Women work participation rates

  • IASbaba
  • March 18, 2020
  • 0
UPSC Articles
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Topic: General Studies 3:

  • Government policies and interventions for development in various sectors and issues arising out of their design and implementation.
  • Indian Economy and issues relating to planning, mobilization, of resources, growth, development and employment.

Women work participation rates

Context: Women’s work participation rates have fallen sharply — from 29 per cent in 2004-5 to 22 per cent in 2011-12 and to 17 per cent in 2017-18

Concerned with ostensibly declining women’s work participation, identifying sectors from which women are excluded and more importantly, in which women are included have been missed out in our analysis. It is thus time to count women’s work rather than women workers.

Anatomy of the decline

  • Decline in women’s work participation rates shows that it is driven by rural women.
  • In the prime working age group (25-59), urban women’s worker to population ratios (WPR) fell from 28% to 25% between 2004-5 and 2011-12, stagnating at 24% in 2017-18. 
  • However, rural women’s WPR declined sharply from 58% to 48% and to 32% over the same period. 
  • Among rural women, the largest decline seems to have taken place in women categorised as unpaid family helpers — from 28% in 2004-5 to 12% in 2017-18. This alone accounts for more than half of the decline in women’s WPR. 
  • The remaining is largely due to a drop of about 9% in casual labour, while their regular salaried work increased by a mere 1 percentage point
  • In contrast, women counted as focusing solely on domestic duties increased from 21% to 45%

Some of the reasons for the decline are:

  • Increasing incomes: As husband’s and other family income increases, women’s incentive to work declines.
    • Goldin’s U- Shaped Hypothesis: where female labour force function is related it to the level of education and the emergence of the white collar sector jobs supports the argument of rising incomes impacting female labour force participation
  • Economic Slowdown, particularly in last three years, has pushed women out of the labour force as there is overall increase in unemployment.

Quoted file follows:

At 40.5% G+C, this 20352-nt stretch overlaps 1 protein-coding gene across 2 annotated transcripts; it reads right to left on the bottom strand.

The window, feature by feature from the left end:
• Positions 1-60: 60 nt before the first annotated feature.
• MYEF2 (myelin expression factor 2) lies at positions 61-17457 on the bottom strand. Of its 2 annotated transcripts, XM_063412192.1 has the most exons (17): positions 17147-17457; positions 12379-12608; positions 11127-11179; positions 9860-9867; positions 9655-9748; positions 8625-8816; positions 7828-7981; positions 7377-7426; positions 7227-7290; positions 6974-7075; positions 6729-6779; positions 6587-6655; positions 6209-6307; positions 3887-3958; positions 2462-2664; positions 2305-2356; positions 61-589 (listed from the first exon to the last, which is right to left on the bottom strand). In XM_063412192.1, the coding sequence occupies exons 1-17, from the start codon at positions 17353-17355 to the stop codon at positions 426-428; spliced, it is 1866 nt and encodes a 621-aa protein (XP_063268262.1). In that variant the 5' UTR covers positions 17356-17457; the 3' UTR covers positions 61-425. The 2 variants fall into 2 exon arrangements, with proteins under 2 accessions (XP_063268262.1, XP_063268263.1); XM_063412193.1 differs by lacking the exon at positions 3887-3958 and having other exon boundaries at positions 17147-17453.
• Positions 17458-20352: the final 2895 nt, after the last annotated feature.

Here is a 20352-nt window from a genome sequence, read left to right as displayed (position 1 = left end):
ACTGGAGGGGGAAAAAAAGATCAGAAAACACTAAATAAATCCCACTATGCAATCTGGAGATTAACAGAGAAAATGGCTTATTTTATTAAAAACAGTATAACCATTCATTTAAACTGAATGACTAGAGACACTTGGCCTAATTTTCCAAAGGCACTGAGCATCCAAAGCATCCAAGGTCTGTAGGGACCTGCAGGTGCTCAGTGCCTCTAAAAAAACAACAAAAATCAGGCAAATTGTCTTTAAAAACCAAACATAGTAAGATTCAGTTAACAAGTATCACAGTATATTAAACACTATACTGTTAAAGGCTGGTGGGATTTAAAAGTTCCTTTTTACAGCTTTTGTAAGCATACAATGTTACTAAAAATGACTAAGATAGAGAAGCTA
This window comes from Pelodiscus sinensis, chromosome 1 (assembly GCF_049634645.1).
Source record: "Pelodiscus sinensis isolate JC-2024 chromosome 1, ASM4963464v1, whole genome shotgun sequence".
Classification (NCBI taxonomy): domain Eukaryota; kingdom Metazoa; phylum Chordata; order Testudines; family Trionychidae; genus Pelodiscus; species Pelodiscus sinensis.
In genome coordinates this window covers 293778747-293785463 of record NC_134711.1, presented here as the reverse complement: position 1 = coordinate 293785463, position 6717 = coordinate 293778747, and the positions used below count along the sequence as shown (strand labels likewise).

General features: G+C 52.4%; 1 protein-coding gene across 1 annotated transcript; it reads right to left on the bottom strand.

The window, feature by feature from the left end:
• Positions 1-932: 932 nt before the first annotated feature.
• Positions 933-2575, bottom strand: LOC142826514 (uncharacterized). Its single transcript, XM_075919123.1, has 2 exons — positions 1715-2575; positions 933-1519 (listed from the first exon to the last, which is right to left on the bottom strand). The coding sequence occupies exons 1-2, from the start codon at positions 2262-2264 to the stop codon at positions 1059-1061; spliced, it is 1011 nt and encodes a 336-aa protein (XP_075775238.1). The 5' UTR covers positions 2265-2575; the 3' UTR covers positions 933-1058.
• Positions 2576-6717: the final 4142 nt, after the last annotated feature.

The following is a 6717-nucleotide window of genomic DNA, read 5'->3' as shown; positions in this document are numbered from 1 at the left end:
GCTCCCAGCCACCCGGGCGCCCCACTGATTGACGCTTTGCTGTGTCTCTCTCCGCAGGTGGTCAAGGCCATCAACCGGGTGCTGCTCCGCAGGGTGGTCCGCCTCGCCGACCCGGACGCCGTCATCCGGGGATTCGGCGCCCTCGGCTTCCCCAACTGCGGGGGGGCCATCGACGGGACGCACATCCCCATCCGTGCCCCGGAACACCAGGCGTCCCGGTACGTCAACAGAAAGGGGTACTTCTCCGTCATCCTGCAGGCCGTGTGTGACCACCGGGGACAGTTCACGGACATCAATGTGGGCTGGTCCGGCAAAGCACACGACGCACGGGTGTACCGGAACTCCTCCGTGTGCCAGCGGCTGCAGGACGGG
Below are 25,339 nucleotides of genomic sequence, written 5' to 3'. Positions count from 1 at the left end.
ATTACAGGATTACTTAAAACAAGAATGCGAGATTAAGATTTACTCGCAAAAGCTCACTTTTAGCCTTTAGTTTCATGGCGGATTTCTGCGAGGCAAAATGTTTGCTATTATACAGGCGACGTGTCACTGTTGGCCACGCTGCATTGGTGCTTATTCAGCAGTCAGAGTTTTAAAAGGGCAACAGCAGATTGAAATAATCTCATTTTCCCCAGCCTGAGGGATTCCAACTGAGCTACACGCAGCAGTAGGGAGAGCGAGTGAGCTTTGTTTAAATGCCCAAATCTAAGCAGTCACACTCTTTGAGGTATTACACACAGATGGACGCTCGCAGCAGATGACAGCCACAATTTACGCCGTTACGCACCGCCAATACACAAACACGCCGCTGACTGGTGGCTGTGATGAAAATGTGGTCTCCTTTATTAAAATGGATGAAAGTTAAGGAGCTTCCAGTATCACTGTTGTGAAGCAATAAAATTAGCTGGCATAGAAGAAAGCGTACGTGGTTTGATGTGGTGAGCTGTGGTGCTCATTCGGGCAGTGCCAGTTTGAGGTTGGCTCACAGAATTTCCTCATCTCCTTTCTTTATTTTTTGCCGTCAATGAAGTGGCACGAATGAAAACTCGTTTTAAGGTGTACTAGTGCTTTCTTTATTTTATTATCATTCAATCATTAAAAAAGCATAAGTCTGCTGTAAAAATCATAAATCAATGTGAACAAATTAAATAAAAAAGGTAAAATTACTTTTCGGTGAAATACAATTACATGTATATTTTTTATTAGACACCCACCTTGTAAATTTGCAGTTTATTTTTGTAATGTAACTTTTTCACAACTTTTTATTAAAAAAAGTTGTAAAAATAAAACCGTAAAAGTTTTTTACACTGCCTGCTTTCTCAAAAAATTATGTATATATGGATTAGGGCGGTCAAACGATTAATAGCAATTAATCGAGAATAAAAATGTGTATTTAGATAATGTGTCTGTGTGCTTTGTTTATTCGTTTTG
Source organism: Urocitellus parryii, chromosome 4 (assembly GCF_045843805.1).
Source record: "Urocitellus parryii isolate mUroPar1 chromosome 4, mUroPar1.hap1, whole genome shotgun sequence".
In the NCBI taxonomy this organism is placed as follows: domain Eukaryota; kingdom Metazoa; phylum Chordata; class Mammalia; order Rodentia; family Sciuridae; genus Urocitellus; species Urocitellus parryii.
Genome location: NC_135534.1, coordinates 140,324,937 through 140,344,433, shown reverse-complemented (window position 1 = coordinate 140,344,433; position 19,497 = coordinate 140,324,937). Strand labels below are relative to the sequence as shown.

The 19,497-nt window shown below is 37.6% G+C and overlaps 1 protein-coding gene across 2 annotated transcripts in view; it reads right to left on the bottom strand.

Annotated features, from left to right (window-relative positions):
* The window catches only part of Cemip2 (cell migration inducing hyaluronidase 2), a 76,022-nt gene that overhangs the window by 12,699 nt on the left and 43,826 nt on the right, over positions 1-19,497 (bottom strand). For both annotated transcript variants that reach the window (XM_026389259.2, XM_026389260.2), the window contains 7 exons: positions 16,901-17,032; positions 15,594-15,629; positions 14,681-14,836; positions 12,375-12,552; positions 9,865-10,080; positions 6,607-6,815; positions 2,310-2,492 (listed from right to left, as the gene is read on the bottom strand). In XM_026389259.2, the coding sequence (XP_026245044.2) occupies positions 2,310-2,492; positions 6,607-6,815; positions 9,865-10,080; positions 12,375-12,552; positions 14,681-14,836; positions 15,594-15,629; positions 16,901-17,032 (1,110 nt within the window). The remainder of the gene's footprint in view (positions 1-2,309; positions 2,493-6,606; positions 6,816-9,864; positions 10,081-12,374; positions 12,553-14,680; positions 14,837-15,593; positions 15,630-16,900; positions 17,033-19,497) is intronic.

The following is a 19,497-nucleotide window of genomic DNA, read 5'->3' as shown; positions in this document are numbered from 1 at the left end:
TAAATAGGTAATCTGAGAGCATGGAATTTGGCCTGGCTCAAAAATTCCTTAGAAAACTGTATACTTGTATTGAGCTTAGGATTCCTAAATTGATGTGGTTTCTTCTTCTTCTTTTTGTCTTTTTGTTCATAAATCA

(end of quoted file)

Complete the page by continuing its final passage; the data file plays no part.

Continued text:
• Lack of Employment Opportunities for educated rural women: Rural men with a secondary level of education have options like working as a postman, driver or mechanic — few such opportunities are open to women. 
    • Women with secondary education have only half the work participation rate compared to their uneducated sisters. 
  • Weakness in Survey System which fails to take into account the exact nature of work being done by females (especially in rural areas). 
    • With shortage of funds and trained personnel, the National Sample Surveys increasingly relies on contract investigators hired for short periods, who lack these skills.

Way Forward:

  • More Robust Survey System 
    • Need to ask detailed questionnaire while undertaking surveys especially about the primary and secondary activity status of each household member
    • Similar questions also need to be asked about livestock ownership and about people caring for the livestock, ownership of petty business and individuals working in these enterprises
  • Develop data collection processes from the lived experiences of women and count women’s work rather than women workers 
  • Implementation of the recommendations of ‘Shramshakti: Report of National Commission on Self Employed Women and Women in the Informal Sector’ 
  • Providing employment opportunities for women in rural areas by adopting decentralization in our developmental strategy

Connecting the dots

  • Educational level and Women work wages disparity
  • Global Gender Gap Index

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